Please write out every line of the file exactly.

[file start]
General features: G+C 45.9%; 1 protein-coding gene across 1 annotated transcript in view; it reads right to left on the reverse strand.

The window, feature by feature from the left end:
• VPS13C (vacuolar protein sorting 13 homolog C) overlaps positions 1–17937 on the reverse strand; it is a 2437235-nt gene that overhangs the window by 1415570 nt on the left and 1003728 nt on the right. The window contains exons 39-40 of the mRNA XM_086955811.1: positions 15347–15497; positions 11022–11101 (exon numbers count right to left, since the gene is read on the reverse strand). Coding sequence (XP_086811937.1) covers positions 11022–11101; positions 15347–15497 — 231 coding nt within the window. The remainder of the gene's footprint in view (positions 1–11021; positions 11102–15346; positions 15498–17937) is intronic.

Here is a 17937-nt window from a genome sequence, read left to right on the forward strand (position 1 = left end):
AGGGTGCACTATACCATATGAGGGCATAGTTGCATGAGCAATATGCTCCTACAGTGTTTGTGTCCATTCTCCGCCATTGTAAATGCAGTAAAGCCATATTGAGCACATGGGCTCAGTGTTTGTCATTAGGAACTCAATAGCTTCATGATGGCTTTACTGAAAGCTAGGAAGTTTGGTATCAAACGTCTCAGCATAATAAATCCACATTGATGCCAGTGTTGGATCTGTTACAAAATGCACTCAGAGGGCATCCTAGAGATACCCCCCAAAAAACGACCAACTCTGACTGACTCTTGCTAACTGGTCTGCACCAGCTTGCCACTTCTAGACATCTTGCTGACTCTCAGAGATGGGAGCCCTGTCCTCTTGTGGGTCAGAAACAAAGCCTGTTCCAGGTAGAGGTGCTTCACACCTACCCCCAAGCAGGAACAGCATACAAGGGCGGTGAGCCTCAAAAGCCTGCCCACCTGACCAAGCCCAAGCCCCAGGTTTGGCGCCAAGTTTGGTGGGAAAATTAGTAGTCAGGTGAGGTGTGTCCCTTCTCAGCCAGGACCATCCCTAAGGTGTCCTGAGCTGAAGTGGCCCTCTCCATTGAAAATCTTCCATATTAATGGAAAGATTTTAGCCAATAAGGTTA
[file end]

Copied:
General features: G+C 45.9%; 1 protein-coding gene across 1 annotated transcript in view; it reads right to left on the reverse strand.

The window, feature by feature from the left end:
• VPS13C (vacuolar protein sorting 13 homolog C) overlaps positions 1–17937 on the reverse strand; it is a 2437235-nt gene that overhangs the window by 1415570 nt on the left and 1003728 nt on the right. The window contains exons 39-40 of the mRNA XM_086955811.1: positions 15347–15497; positions 11022–11101 (exon numbers count right to left, since the gene is read on the reverse strand). Coding sequence (XP_086811937.1) covers positions 11022–11101; positions 15347–15497 — 231 coding nt within the window. The remainder of the gene's footprint in view (positions 1–11021; positions 11102–15346; positions 15498–17937) is intronic.

Here is a 17937-nt window from a genome sequence, read left to right on the forward strand (position 1 = left end):
AGGGTGCACTATACCATATGAGGGCATAGTTGCATGAGCAATATGCTCCTACAGTGTTTGTGTCCATTCTCCGCCATTGTAAATGCAGTAAAGCCATATTGAGCACATGGGCTCAGTGTTTGTCATTAGGAACTCAATAGCTTCATGATGGCTTTACTGAAAGCTAGGAAGTTTGGTATCAAACGTCTCAGCATAATAAATCCACATTGATGCCAGTGTTGGATCTGTTACAAAATGCACTCAGAGGGCATCCTAGAGATACCCCCCAAAAAACGACCAACTCTGACTGACTCTTGCTAACTGGTCTGCACCAGCTTGCCACTTCTAGACATCTTGCTGACTCTCAGAGATGGGAGCCCTGTCCTCTTGTGGGTCAGAAACAAAGCCTGTTCCAGGTAGAGGTGCTTCACACCTACCCCCAAGCAGGAACAGCATACAAGGGCGGTGAGCCTCAAAAGCCTGCCCACCTGACCAAGCCCAAGCCCCAGGTTTGGCGCCAAGTTTGGTGGGAAAATTAGTAGTCAGGTGAGGTGTGTCCCTTCTCAGCCAGGACCATCCCTAAGGTGTCCTGAGCTGAAGTGGCCCTCTCCATTGAAAATCTTCCATATTAATGGAAAGATTTTAGCCAATAAGGTTA